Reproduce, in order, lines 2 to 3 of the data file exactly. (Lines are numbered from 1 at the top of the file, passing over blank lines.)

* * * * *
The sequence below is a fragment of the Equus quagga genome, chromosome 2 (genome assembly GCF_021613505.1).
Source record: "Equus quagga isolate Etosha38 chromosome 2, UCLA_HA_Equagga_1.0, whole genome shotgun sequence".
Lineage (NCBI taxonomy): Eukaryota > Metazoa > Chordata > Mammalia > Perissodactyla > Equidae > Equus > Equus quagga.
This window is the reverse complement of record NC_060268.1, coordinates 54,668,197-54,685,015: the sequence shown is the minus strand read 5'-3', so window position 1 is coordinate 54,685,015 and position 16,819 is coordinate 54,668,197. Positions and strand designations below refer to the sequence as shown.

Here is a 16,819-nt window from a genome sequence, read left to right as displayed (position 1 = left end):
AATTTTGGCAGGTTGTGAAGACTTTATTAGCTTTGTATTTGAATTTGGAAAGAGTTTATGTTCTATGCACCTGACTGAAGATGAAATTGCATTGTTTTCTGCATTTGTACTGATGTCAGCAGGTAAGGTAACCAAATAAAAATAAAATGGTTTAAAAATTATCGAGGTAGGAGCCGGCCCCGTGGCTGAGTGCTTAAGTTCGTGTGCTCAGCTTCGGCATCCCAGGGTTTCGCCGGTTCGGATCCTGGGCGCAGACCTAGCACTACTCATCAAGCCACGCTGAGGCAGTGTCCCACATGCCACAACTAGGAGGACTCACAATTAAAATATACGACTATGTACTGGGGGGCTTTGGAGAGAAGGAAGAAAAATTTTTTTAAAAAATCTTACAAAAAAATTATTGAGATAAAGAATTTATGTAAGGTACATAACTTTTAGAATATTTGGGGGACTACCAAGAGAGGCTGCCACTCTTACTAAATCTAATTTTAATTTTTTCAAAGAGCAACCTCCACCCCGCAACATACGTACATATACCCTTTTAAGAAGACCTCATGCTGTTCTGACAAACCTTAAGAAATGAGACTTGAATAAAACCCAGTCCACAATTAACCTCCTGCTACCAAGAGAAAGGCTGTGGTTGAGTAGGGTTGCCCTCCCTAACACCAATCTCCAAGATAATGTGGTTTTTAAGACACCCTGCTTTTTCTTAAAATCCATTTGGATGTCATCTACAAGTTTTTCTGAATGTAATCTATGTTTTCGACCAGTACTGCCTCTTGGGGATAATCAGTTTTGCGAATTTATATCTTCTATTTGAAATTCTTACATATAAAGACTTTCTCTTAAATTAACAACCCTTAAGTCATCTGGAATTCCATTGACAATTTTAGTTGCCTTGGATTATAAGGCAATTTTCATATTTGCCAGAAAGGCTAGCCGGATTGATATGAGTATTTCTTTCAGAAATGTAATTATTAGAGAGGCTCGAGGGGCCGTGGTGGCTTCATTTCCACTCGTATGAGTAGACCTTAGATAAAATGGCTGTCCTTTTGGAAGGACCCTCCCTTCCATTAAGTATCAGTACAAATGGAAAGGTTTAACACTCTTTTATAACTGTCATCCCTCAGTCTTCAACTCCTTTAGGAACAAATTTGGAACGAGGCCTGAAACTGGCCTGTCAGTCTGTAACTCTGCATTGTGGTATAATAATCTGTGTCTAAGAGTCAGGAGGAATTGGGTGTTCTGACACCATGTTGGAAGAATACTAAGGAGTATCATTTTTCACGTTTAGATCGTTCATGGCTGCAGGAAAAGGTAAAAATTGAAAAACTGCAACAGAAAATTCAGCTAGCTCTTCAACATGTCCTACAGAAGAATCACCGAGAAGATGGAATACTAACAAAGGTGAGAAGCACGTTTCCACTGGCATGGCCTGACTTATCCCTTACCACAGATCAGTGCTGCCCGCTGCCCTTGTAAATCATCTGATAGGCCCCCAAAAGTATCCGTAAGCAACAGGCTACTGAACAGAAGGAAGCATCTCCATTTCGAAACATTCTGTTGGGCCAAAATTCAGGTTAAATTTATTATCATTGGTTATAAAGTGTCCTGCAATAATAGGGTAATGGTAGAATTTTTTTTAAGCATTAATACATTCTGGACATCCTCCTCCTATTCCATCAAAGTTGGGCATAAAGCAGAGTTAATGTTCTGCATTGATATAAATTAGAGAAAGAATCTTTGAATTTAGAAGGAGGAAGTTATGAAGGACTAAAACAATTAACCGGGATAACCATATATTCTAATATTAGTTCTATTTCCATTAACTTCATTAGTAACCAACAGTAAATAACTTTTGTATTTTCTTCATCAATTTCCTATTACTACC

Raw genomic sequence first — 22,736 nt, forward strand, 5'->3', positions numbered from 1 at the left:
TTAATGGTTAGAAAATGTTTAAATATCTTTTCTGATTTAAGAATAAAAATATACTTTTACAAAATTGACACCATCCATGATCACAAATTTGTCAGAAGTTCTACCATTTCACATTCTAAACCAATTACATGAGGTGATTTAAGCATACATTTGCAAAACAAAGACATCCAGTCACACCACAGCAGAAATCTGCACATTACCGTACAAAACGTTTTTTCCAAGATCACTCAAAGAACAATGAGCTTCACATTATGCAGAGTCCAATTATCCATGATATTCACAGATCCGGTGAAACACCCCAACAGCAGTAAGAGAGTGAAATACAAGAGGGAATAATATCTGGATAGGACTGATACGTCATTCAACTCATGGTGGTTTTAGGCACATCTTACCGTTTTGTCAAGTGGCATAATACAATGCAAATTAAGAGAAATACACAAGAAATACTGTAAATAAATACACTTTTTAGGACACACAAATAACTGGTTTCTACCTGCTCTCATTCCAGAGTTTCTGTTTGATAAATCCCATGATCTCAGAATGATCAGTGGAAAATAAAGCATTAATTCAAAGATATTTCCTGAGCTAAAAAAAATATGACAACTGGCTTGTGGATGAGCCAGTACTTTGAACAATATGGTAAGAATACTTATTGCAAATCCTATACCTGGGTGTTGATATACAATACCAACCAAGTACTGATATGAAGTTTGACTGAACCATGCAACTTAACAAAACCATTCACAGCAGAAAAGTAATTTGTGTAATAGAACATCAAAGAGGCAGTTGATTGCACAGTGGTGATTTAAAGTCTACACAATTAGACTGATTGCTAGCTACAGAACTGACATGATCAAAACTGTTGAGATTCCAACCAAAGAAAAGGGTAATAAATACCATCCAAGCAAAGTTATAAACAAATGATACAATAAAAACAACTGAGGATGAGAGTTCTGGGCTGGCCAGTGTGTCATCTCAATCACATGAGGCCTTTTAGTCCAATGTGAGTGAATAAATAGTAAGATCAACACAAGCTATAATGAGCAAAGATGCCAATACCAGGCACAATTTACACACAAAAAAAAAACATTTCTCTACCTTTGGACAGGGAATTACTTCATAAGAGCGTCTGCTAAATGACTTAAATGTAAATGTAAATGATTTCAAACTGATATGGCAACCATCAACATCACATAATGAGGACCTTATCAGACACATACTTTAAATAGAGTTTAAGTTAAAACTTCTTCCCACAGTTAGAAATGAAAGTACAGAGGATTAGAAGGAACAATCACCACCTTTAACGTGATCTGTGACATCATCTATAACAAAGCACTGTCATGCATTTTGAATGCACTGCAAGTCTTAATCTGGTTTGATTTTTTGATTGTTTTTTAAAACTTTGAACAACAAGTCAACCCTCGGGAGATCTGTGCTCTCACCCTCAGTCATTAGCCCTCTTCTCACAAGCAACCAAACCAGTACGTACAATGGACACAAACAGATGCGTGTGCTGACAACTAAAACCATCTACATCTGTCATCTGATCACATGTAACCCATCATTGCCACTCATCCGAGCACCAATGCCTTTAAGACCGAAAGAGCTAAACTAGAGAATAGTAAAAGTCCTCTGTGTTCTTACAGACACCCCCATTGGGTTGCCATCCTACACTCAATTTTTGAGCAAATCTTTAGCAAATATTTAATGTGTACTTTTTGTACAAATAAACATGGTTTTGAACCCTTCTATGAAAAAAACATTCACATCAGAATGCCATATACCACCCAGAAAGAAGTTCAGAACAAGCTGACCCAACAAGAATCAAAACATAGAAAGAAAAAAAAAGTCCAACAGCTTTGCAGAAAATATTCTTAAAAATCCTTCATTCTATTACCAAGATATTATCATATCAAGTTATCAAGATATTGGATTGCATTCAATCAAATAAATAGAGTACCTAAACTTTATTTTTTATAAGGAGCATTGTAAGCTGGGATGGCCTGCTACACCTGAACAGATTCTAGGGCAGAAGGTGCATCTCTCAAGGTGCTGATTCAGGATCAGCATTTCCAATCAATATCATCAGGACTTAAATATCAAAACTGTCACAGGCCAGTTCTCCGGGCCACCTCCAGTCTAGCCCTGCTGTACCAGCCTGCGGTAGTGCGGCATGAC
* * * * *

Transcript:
Source record: "Equus quagga isolate Etosha38 chromosome 2, UCLA_HA_Equagga_1.0, whole genome shotgun sequence".
Lineage (NCBI taxonomy): Eukaryota > Metazoa > Chordata > Mammalia > Perissodactyla > Equidae > Equus > Equus quagga.